Baruch said...

You don't get enough credit for your blog...another big yasher koach for your treatments of these issues!

Baruch Pelta

Jeremy said...

Josh - Great job. Did you send your analysis to Rabbi Feldman? I can only imagine that his response could clear up a lot of the differences between your outlooks, while simply having the questions makes his original statements seem... Well, you treat them with a lot of kavid. Good for you.

joshwaxman said...

thank you, everyone, for your feedback. i don't think i have time at the moment to respond to everyone, unfortunately. i will have to resort to one mass reply.

while i would certainly be interested in hearing rabbi feldman's response, mine is far from the first response to his article. also, i am far less bold in person or on the phone than i am on paper. though such azus panim is sometimes required in the pursuit of Torah truth. if anyone would like to consult with him and come back with a response, i would certainly post it.

in terms of why he *seems* to not know these gemaras, my guess is: these three proofs began as kiruv proofs, which he did not originate himself. and people are less prone to critique inspiring divrei Torah showing Chazal had this sort of deep scientific knowledge from a Divine source. who *wants* to go out to prove "our" proofs false. rabbi feldman then believed these proofs, to such an extent that they delegitimize, to some extent, the alternatives.

if i wanted to place myself in rabbi feldman's position in order to argue against my position here, i could. not that i think the counterarguments i can come up with are great, for i could dismiss them in turn. and i don't know that rabbi feldman would argue particularly this. but here goes:

1) rav and shmuel are clearly the exceptions that prove the rule. since it was so irregular that they did not rely on sod Hashem liyreav or a derasha, the gemara took pains to mention their rather irregular method of coming to this conclusion.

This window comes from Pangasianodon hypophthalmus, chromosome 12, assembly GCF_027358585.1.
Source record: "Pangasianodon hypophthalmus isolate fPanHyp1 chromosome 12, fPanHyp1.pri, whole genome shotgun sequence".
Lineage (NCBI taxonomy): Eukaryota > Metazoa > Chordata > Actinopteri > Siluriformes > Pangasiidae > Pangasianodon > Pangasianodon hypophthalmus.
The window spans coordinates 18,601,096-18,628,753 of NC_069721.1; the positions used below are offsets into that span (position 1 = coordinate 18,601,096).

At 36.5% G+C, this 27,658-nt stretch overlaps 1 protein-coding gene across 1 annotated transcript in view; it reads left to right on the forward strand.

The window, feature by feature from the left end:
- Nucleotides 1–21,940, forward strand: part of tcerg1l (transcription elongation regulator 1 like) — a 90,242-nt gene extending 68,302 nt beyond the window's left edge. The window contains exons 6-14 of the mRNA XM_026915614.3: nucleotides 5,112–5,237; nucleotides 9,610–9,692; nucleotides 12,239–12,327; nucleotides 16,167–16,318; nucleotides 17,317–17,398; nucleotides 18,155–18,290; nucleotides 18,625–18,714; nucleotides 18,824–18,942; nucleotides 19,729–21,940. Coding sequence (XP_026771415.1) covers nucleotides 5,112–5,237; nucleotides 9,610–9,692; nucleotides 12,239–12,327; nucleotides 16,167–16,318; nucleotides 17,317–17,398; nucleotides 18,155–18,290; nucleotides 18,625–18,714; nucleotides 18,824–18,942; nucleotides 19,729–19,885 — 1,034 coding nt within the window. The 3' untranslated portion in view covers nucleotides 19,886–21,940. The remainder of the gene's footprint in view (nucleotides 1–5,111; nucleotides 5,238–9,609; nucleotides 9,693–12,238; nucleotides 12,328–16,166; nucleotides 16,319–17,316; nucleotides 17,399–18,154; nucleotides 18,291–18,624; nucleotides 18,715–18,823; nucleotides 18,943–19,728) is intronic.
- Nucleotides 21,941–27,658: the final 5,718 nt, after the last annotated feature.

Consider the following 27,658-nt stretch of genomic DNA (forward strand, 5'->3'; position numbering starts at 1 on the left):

2) since we see nowadays the true interpretation of a drop of semen exuding from the brain, namely the pituitary gland and a hormone that controls sperm production, it must be that Chazal knew it. if the Pythagoreans happened to make an identical statement, it must be that they got it from Chazal.

3) even though rishonim understood the gemara about the mother contributing the blood to be literal, since we know it aint so, it must be allegorical. and the consensus nowadays is like the Maharal, to find the pnimiyus interpretation of such gemaras which appear to have incorrect science. indeed, the deep kabbalistic meaning of that gemara is _______________________. meanwhile, the hemophilia gemara was intended literally, since it was practical halacha lemaaseh. don't try to explain the clearly scientific and literal based on the clearly allegorical. Thus, the gemara in Niddah is entirely irrelevant. why are you wasting my time?!

As I noted above, I could respond to these arguments. I won't, though.

Rabbi Feldman and I know the relevant gemaras, Rambans, etc., such that I don't believe this is a simple difference of definition. Chazal are the Tannaim and Amoraim. Derashot are derivations based on close (peshat or midrash) readings of pesukim. For example, the midrash, discussed by Ramban, that one Tanna was able to determine that the gestation period of a snake is seven years, based on interpretations of a pasuk in Bereishis.

kol tuv,

joshwaxman said...

my general response accidentally did not respond to you. thanks. it rounds out the response to the three proofs quite nicely.

kol tuv,

in the vanguard said...

I read your post and agree with your debunking of the hormonal theory one speculated happens between pituitary gland and genital tissue. In fact, the whole thing reminded me of similar arguments I've heard said about this statement of the sages. Your post actually got me worked up to write what has been too long embedded in my subliminal psyche - so much so that I brought it out, finally, as my latest post on my blog, regarding this very issue.

Please let me know what you think, and thanks.